At Muftah.org, Thanos Petouris writes about one of the aspects of Yemen’s current civil war that has gone underreported, the issue of southern separatism:
A case in point is the Southern Movement (al-Hirak al-Janubi), which purports to represent the southern provinces of Yemen that were part of the former socialist People’s Democratic Republic of Yemen (PDRY, 1967–1990). The PDRY merged with the northern Yemen Arab Republic (YAR) in 1990 to form the Republic of Yemen.
Al-Hirak’s involvement in the current conflict is fueled by a combination of historical grievances given new salience as a result of the civil war. Instead of appreciating this, however, news coverage on al-Hirak tends to depict it as merely a local protest movement. Since the Saudi-led intervention began, most reporting on southern Yemen has failed to comprehend the deep frustration and alienation in the South and the historical and political factors that created them.
Regular readers will note that the first time I ventured to write about Yemen, I wrote this:
Here’s the thing about The Republic of Yemen, wherein all this drama is currently taking place: it shouldn’t exist. Yemen was the first part of the Arabian peninsula to really develop civilization, thanks to its geographic importance at the entrance to the Red Sea and its close proximity to Ethiopia, but it’s also been incredibly resistant to unification. Even in the periods when Yemen has been controlled by larger empires, usually centered in Egypt, those larger empires have never had great control of anything apart from a few key cities. The geography of the area, with port cities and oases surrounded by vast stretches of mountains and/or desert, has never lent itself to unification.
The “Federation of South Arabia” and the “Protectorate of South Arabia” were essentially colonial administrative units for the Brits, not united political entities. But very quickly in the 1960s, a lot of things started to compress. The Yemen Arab Republic shoved coastal Sunnis into a polity with highland Zaydis and the People’s Democratic Republic of Yemen mashed together a whole bunch of disparate city-states. The two new countries naturally started fighting each other, because the PDRY went Communist and, you know, Better Dead Than Red or whatever, but a scant two decades later (in 1990) they not only reached a peace deal but decided to unify, with the Yemen Arab Republic taking the dominant position in the new combined government and its president, Ali Abdullah Saleh, becoming president of the new nation. Two countries that probably never should have existed combined to form one big country that had even less historical reason to exist than its two components. That the North and South fought a civil war only four years after unification was probably a sign that things weren’t going so well, but the North won and managed to sweep southern separatism back under the rug.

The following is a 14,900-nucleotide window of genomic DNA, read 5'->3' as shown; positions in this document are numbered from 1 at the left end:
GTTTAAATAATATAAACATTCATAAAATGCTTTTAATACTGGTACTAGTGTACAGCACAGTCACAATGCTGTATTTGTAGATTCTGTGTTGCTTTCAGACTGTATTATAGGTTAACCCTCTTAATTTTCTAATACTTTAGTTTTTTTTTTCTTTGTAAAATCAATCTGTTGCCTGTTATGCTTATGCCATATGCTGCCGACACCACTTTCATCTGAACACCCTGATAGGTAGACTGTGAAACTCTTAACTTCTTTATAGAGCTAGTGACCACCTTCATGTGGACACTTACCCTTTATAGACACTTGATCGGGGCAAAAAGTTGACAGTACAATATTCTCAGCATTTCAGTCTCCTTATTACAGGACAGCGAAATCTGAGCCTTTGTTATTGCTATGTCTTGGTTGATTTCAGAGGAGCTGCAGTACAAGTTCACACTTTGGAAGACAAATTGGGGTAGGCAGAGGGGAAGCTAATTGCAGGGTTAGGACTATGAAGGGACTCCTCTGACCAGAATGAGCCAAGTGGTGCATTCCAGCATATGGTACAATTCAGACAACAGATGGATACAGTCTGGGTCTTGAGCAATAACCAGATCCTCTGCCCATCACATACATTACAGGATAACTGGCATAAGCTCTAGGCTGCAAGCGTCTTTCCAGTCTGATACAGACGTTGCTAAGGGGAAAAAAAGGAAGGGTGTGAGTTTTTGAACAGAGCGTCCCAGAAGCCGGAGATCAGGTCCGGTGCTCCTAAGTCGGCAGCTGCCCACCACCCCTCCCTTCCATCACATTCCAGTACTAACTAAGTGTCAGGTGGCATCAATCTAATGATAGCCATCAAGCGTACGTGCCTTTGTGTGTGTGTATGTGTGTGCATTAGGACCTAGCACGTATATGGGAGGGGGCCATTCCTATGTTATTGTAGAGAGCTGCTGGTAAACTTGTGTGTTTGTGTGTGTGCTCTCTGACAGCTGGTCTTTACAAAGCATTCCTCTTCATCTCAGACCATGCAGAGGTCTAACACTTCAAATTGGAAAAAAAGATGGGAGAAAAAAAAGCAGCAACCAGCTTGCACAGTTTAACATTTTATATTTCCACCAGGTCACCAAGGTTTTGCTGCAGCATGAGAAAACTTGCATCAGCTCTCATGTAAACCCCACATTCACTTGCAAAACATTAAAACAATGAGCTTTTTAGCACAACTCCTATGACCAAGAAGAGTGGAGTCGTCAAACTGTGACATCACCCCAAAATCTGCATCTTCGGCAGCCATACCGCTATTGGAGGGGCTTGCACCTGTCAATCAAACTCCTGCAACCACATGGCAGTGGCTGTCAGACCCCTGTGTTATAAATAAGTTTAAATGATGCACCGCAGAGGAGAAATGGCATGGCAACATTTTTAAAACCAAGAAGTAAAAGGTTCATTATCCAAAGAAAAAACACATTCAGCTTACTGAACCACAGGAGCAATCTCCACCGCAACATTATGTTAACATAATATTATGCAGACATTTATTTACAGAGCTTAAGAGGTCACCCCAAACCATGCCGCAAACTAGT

That separatist streak hasn’t gone anywhere, and by that I mean that it still exists and that it’s still under that same rug. I might quibble with the harshness of Petouris’s criticism of Yemen coverage for focusing too much on the Houthi-Saleh v. Saudi-Hadi dynamic (I mean, those are the sides currently fighting each other), but he’s not wrong that people, me included, should be paying more attention to these underlying dynamics. You should read his piece for a full accounting of the North-South Yemen dynamic going back to Yemen’s unification in 1990 and the civil war that broke out a scant four years later.
For now, the Southern Movement is more or less in Hadi’s camp. Hadi is from South Yemen (Aden, to be exact), but he doesn’t have a strong claim on South Yemeni loyalty–during the 1994 civil war he served as Saleh’s defense minister, after having fled factional strife in South Yemen (officially the PDRY) a few years earlier, and he didn’t do much to improve conditions in the south when he became president in 2012. But if the supporters of the Movement don’t want to be ruled from Sanaa, they certainly don’t want to be ruled by Houthis from Sanaa–or by Saleh again, since South Yemen really suffered under his rule after it lost its secession bid. Plus, the Houthis-Saleh didn’t do themselves any favors by sacking Aden and other parts of South Yemen when they captured them. So Hadi is the devil Southerners know, or the enemy of their enemy, or whatever.
But many southerners were agitating for independence before the war began and they’ll still be agitating for independence whenever it finally ends, and that means the potential for another civil war to follow quickly on the back of this one is unfortunately pretty high (tensions are already periodically visible). And as Petouris notes in his piece, even the successful achievement of southern independence wouldn’t be the end of it; South Yemen, or the PDRY if you prefer, was itself a mashing together of several formerly autonomous (and then loosely aligned under British suzerainty) localities. It’s not clear that the people of those other regions, to the east, would be willing to be governed from Aden any more than they’re willing to be governed from Sanaa–and some may even prefer Sanaa to Aden when all is said and done.